Global Plastics Sourcing: Where Do Plastics Come From?

Most of the plastic used in manufacturing in the United States is created domestically. But, like many other markets, plastics are becoming more globalized. This article examines issues and considerations for plastics sourcing.

Domestic Sources

North American resin production increased 0.5 percent to 108.1 billion pounds in 2014.

Top four uses for this resin:

  • Packaging (34%)
  • Consumer and institutional plastics (20%)
  • Export (19%)
  • Building and construction (16%)

According to Forbes, U.S. plastics production, comprised of mainly ethylene and propylene derivatives, is expected to soar over the next two years thanks to record plant expansions. This is largely due to shale drilling, which has increased U.S. production of crude oil and natural gas. Though American plastics prices have not quite seen the plummet that oil prices have, industry experts expect that to change. Many expect domestic resin prices to drop in the next few years.

Post-consumer resins, made from recycled plastics, are also gaining traction as source materials. For example, KW Plastics Recycling, the second largest plastics recycler in North America, reprocesses 570 million pounds of plastic annually.

International Sources

The United States exports approximately three times more plastic products than it imports. Resin production is a highly technical process, and a country’s technological advancement and its resin production tend to go hand in hand.

Here are some top international producers of plastic.

China

Imports of plastic from China to the United States have increased steadily since 2003. Though importing feedstock from China is often cost-prohibitive, China’s competitive edge may increase in the near future, with its expansion of coal-based plastics, according to Plastics News. However, many question the environmental impact of coal-based plastics production, calling into question its sustainability.

India

India is currently an “emerging market hot-spot” for resin makers and the plastics industry as a whole. India’s Union Minister of State for Chemicals and Fertilizers, Hansraj Gangaram Ahir, recently said, “In the future, plastic manufacturing is going to be the biggest industry.” But, India has a ways to go before they will reliably produce quality plastics that meet American production standards.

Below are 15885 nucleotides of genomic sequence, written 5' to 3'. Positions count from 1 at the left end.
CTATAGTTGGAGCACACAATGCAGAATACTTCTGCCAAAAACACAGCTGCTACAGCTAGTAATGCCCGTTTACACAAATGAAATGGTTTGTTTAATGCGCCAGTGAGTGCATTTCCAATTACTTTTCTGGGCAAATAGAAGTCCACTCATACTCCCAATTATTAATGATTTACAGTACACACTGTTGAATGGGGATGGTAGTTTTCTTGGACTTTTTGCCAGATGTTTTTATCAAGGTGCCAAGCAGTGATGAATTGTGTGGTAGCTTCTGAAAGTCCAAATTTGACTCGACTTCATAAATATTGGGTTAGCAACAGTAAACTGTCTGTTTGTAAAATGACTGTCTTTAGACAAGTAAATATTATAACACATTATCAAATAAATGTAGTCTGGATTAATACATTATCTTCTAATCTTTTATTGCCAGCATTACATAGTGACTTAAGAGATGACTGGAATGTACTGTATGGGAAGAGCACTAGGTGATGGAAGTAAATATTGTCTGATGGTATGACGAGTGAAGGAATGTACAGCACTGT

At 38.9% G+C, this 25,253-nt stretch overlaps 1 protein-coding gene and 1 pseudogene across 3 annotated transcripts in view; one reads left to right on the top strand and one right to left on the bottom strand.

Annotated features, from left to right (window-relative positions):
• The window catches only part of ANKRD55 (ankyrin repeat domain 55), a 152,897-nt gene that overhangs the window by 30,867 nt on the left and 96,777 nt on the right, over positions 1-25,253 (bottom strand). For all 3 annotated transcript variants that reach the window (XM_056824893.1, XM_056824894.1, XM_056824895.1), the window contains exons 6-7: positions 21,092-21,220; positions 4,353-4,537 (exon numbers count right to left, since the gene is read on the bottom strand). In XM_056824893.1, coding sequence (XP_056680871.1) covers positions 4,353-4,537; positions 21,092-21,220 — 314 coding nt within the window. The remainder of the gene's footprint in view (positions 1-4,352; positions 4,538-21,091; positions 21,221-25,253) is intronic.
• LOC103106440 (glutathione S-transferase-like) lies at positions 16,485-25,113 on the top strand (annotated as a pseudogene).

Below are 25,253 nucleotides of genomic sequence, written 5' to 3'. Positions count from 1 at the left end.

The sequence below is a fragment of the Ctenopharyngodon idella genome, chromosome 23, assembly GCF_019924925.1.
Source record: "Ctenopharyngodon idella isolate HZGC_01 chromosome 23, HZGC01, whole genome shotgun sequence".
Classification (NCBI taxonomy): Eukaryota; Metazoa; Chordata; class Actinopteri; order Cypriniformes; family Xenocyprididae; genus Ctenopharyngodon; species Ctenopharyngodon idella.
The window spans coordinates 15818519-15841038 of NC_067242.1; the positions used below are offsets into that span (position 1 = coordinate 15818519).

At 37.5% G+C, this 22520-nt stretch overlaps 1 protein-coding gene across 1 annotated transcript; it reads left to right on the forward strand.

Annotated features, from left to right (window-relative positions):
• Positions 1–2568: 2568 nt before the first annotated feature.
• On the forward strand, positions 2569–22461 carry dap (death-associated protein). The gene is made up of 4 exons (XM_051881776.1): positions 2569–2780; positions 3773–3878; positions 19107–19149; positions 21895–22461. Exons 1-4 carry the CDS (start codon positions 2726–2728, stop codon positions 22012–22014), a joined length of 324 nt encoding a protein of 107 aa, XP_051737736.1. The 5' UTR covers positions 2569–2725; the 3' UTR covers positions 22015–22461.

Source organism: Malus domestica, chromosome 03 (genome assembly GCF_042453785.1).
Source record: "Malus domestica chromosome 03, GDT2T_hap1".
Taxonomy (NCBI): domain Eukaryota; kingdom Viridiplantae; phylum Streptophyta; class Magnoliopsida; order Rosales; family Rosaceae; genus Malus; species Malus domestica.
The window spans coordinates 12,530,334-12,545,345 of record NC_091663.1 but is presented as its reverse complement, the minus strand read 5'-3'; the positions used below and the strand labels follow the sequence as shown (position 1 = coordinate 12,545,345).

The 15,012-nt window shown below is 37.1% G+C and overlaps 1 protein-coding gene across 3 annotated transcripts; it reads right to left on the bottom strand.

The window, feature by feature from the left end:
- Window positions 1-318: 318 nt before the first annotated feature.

Saudi Arabia

With its rich oil trade, countries in the Middle East currently account for 7% of global polymer demand. Saudi Arabia is on its way to becoming one of the world’s top plastics exporters, largely due to new technologies allowing increased production.

Should you buy domestic or imported resins?

For now, North American resin producers have the upper hand:

  • Quality. Outside of North America, many countries make plastics from naphtha oil, while North American resin producers rely primarily on natural gas. Which is better often depends on the part performance needs.
  • Cost. North American producers sell resins at a delivered price, so foreign resins would need to be priced sufficiently lower for quality, freight cost, and time to make them attractive investments. According to the Boston Consulting Group, even with the price of crude oil bottoming out, naphtha-based production remains more expensive than production based on natural gases.

There are, however, areas where international plastics markets may potentially excel — in particular in developing niche resins for specialized uses.

Where you source your plastics depends on your unique needs and requirements. We can help you determine the best materials for your products. Learn more about plastics markets and resin pricing.